Early Effects of the Affordable Care Act on Health Care Access, Risky Health Behaviors, and Self-Assessed Health

Charles Courtemanche, James Marton, Benjamin Ukert, Aaron Yelowitz, Daniela Zapata

NBER Working Paper No. 23269
Issued in March 2017
NBER Program(s):Health Care, Health Economics

The goal of the Affordable Care Act (ACA) was to achieve nearly universal health insurance coverage through a combination of mandates, subsidies, marketplaces, and Medicaid expansions, most of which took effect in 2014. We use data from the Behavioral Risk Factor Surveillance System to examine the impacts of the ACA on health care access, risky health behaviors, and self-assessed health after two years. We estimate difference-in-difference-in-differences models that exploit variation in treatment intensity from state participation in the Medicaid expansion and pre-ACA uninsured rates. Results suggest that the ACA led to sizeable improvements in access to health care in both Medicaid expansion and non-expansion states, with the gains being larger in expansion states along some dimensions. No statistically significant effects on risky behaviors or self-assessed health emerge for the full sample. However, we find some evidence that the ACA improved self-assessed health among older non-elderly adults, particularly in expansion states.

You may purchase this paper on-line in .pdf format from ($5) for electronic delivery.

Access to NBER Papers

You are eligible for a free download if you are a subscriber, a corporate associate of the NBER, a journalist, an employee of the U.S. federal government with a ".GOV" domain name, or a resident of nearly any developing country or transition economy.

If you usually get free papers at work/university but do not at home, you can either connect to your work VPN or proxy (if any) or elect to have a link to the paper emailed to your work email address below. The email address must be connected to a subscribing college, university, or other subscribing institution. Gmail and other free email addresses will not have access.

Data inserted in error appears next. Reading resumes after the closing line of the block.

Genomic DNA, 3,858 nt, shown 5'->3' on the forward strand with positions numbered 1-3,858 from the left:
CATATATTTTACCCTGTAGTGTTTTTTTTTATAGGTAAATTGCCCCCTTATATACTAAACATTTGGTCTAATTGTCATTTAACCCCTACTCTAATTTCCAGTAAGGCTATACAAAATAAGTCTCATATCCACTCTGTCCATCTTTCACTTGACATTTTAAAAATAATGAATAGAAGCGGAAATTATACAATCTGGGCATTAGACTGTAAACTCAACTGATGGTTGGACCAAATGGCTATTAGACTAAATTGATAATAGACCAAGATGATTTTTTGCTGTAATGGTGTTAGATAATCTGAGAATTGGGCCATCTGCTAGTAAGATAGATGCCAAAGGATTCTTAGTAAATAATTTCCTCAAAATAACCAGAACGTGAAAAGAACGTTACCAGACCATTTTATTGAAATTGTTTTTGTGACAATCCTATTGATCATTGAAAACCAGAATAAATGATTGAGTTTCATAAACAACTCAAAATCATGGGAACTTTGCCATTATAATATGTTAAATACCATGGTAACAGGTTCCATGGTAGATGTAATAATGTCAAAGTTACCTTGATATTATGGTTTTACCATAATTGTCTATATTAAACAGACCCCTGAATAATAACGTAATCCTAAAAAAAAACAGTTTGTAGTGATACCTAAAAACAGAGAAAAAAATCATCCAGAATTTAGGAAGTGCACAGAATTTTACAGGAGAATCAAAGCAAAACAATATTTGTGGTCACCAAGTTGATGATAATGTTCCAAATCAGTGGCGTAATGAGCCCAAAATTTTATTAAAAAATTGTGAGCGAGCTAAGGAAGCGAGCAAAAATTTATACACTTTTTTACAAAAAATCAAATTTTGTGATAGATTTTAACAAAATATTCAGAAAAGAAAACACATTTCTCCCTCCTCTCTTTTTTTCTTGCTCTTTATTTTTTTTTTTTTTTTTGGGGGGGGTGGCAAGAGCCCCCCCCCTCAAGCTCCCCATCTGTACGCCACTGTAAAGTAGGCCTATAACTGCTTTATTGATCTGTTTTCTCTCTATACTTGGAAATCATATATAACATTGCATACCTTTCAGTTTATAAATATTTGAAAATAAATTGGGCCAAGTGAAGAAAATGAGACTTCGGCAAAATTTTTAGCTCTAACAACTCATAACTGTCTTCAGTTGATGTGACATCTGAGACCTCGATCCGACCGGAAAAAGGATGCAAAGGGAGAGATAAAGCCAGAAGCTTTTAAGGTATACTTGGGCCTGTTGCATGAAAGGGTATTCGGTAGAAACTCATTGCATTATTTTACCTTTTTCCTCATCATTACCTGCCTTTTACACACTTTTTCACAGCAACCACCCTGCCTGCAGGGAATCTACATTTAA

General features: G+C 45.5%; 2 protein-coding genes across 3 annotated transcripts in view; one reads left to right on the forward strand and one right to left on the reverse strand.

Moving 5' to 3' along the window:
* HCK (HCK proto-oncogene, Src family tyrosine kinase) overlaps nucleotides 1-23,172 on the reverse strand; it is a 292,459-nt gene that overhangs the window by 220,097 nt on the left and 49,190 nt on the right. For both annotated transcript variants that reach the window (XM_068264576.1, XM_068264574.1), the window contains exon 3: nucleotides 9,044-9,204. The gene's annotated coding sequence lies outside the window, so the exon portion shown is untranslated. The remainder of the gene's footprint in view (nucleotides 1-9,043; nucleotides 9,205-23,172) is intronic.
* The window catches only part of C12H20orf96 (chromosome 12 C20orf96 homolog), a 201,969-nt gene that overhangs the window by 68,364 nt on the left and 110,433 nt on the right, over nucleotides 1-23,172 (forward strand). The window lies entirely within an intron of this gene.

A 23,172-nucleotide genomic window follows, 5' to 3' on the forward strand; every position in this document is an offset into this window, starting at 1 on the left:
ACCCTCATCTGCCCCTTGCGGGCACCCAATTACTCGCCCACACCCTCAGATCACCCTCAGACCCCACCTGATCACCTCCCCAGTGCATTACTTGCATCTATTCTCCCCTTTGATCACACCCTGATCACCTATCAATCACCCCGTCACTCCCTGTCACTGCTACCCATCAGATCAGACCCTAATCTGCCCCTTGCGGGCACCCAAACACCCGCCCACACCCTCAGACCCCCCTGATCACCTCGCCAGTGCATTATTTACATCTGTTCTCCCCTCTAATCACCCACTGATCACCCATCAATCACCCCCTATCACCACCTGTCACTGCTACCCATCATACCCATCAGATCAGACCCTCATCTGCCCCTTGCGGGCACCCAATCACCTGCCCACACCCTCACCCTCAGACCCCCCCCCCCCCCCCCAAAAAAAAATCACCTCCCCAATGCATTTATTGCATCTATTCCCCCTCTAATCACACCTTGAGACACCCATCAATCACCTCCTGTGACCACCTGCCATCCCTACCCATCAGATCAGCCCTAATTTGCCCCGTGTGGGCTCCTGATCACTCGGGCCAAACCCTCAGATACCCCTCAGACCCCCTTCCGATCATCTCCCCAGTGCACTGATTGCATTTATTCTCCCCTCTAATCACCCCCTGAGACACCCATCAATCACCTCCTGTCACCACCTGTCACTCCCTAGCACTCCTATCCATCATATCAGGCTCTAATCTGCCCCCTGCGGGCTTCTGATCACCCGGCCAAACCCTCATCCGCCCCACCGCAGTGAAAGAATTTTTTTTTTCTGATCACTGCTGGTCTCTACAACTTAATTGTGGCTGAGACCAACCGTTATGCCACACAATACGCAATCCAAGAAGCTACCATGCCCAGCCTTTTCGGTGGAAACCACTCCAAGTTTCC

A non-technical summary of this paper is available in the May 2017 NBER digest.  You can sign up to receive the NBER Digest by email.

The NBER Bulletin on Aging and Health provides summaries of publications like this.  You can sign up to receive the NBER Bulletin on Aging and Health by email.

Machine-readable bibliographic record - MARC, RIS, BibTeX

Document Object Identifier (DOI): 10.3386/w23269

Published: Charles Courtemanche & James Marton & Benjamin Ukert & Aaron Yelowitz & Daniela Zapata, 2018. "Early Effects of the Affordable Care Act on Health Care Access, Risky Health Behaviors, and Self-Assessed Health," Southern Economic Journal, vol 84(3), pages 660-691.

Users who downloaded this paper also downloaded* these:
Courtemanche, Marton, Ukert, Yelowitz, and Zapata w22182 Impacts of the Affordable Care Act on Health Insurance Coverage in Medicaid Expansion and Non-Expansion States
Ghosh, Simon, and Sommers w23044 The Effect of State Medicaid Expansions on Prescription Drug Use: Evidence from the Affordable Care Act
Frean, Gruber, and Sommers w22213 Premium Subsidies, the Mandate, and Medicaid Expansion: Coverage Effects of the Affordable Care Act
Acemoglu and Restrepo w23285 Robots and Jobs: Evidence from US Labor Markets
Simon, Soni, and Cawley w22265 The Impact of Health Insurance on Preventive Care and Health Behaviors: Evidence from the 2014 ACA Medicaid Expansions
NBER Videos

National Bureau of Economic Research, 1050 Massachusetts Ave., Cambridge, MA 02138; 617-868-3900; email:

Contact Us